References:

 emotiv.com/epoc/features.php

facstaff.gpc.edu/~pgore/PhysicalScience/motion-ofobjects.html

dmsp.digital.eca.ed.ac.uk/blog/braindrain2014/starting-point-and-inspiration/

lettersfrommunich.wikispaces.com/Kandinsky%27s+Color+Theory

Empire of the senses”, the sensual cultural reader, By David Howes, Oxford, New York.

Essay for Submission 1 – “Aspects of sound perception in absence of visual stimulae in relation to the ‘Brain Drain’ installation”

1. General prerequisites of the installation

The basic principle of the installation is to use sound as an input into a performer’s brain, picking up his reactions by means of a portable EEG device – which translates brainwaves into four channels of emotional states – and then to output these states as projected visuals.

In order to obtain the least amount of brain data distortion – where the performer would be distracted by stimulae outside of sound – and so as to not feed back visual impressions into the brain, the person wearing the headset needs to be placed in a fairly dark room, and be blindfolded.
By nature, this alludes to the principles of acousmatics (Cp. Schaeffer 2004, p.76ff), and in turn to Chion’s “Listening Modes” (Chion 1994, p.25ff).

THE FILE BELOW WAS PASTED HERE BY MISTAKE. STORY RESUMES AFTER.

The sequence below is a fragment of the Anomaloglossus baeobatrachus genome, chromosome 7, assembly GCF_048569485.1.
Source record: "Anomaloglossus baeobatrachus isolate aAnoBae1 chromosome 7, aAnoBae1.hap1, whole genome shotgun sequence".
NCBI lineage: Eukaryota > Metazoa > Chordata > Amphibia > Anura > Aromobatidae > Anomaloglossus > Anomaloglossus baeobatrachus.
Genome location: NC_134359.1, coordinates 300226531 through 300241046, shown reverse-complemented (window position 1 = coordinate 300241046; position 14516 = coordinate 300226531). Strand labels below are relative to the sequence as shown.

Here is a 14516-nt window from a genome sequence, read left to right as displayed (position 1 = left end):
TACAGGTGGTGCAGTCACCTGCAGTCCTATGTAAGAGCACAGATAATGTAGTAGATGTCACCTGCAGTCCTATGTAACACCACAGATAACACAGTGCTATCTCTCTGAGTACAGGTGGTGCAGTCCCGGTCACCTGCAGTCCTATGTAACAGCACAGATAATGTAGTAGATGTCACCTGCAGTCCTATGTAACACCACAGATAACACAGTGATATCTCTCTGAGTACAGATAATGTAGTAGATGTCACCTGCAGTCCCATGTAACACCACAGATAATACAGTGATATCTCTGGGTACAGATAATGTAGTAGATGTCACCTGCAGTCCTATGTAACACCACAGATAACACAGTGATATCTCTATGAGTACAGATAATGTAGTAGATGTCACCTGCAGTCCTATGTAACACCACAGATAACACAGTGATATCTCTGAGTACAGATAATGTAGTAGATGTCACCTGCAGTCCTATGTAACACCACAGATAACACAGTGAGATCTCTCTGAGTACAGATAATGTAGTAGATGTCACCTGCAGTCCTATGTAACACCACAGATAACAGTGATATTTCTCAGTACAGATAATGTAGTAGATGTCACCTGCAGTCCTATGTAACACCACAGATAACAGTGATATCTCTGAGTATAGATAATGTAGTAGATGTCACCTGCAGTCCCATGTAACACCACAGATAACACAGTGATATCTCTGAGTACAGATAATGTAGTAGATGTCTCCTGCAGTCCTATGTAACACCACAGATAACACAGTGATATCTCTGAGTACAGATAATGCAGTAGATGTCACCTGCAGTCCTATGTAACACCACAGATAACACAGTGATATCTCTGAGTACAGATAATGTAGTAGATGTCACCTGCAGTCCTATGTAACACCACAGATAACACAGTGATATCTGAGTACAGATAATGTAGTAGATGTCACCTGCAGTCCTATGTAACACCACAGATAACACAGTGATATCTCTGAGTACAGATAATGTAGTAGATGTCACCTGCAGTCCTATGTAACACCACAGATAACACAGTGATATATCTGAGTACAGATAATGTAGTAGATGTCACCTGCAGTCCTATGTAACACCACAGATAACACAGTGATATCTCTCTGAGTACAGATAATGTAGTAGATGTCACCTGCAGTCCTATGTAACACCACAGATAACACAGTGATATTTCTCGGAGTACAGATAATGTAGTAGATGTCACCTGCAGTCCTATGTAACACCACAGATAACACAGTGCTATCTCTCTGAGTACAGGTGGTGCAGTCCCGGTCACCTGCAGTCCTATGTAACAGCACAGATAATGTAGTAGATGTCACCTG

Aspects of both phenomena need to be investigated in the following, as do general observations relating to auditory perception and cognition, and their relevance to the installation.

2. Specifics of auditory perception and how they relate to the installation setup

In principle, our auditory sense allows us to perceive signals located at any point on or in a sphere, i.e. we are able to hear sound on three axes. Further it provides us with the ability to gauge sound source distance. Having said that, there are various limitations to each of these capabilities, especially when deprived of simultaneous additional visual information. (Cp. Raffaseder 2010, p.125/Farnell 2010, p.81)

Generally, our ears provide us with more precise information where the x-axis of spatial depth (left-right) is concerned, and less precise information where the y-(above-below) and z-(front-back) axes are concerned. (Cp. Raffaseder 2010, p.125) Head movement is employed to augment the process of spatial localisation. (ibid)

Judging distance fundamentally works by way of assessing loudness or sound volume, and to a lesser extent frequency content. However, absence of comparative values, based on our expectations of how loud a specific sound would be (Cp. Farnell 2010, p.80), can easily confuse our judgement regarding this. Consequently, not being able to gather any visual information on sound sources further distorts our assessment of sound source distance.